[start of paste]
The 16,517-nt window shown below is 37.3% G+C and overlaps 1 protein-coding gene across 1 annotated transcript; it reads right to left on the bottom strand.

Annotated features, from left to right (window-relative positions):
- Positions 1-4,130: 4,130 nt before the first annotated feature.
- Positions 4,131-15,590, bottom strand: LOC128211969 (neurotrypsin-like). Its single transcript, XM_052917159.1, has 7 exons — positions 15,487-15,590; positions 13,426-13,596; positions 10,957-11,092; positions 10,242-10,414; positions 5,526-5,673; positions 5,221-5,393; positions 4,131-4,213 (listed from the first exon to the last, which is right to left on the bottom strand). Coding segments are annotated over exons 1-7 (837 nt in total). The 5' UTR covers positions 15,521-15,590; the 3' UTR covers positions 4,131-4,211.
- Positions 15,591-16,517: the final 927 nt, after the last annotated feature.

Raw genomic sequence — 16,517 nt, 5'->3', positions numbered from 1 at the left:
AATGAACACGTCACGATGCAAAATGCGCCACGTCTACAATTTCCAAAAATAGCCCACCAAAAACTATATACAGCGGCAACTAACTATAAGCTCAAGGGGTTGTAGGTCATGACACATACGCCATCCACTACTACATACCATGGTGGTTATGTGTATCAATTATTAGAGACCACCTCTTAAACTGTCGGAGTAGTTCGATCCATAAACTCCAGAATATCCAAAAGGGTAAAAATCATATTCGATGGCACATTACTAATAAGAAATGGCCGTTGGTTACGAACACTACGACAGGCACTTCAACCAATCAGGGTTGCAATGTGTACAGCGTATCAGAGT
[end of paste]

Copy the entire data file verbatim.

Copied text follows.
The 16,517-nt window shown below is 37.3% G+C and overlaps 1 protein-coding gene across 1 annotated transcript; it reads right to left on the bottom strand.

Annotated features, from left to right (window-relative positions):
- Positions 1-4,130: 4,130 nt before the first annotated feature.
- Positions 4,131-15,590, bottom strand: LOC128211969 (neurotrypsin-like). Its single transcript, XM_052917159.1, has 7 exons — positions 15,487-15,590; positions 13,426-13,596; positions 10,957-11,092; positions 10,242-10,414; positions 5,526-5,673; positions 5,221-5,393; positions 4,131-4,213 (listed from the first exon to the last, which is right to left on the bottom strand). Coding segments are annotated over exons 1-7 (837 nt in total). The 5' UTR covers positions 15,521-15,590; the 3' UTR covers positions 4,131-4,211.
- Positions 15,591-16,517: the final 927 nt, after the last annotated feature.

Raw genomic sequence — 16,517 nt, 5'->3', positions numbered from 1 at the left:
AATGAACACGTCACGATGCAAAATGCGCCACGTCTACAATTTCCAAAAATAGCCCACCAAAAACTATATACAGCGGCAACTAACTATAAGCTCAAGGGGTTGTAGGTCATGACACATACGCCATCCACTACTACATACCATGGTGGTTATGTGTATCAATTATTAGAGACCACCTCTTAAACTGTCGGAGTAGTTCGATCCATAAACTCCAGAATATCCAAAAGGGTAAAAATCATATTCGATGGCACATTACTAATAAGAAATGGCCGTTGGTTACGAACACTACGACAGGCACTTCAACCAATCAGGGTTGCAATGTGTACAGCGTATCAGAGT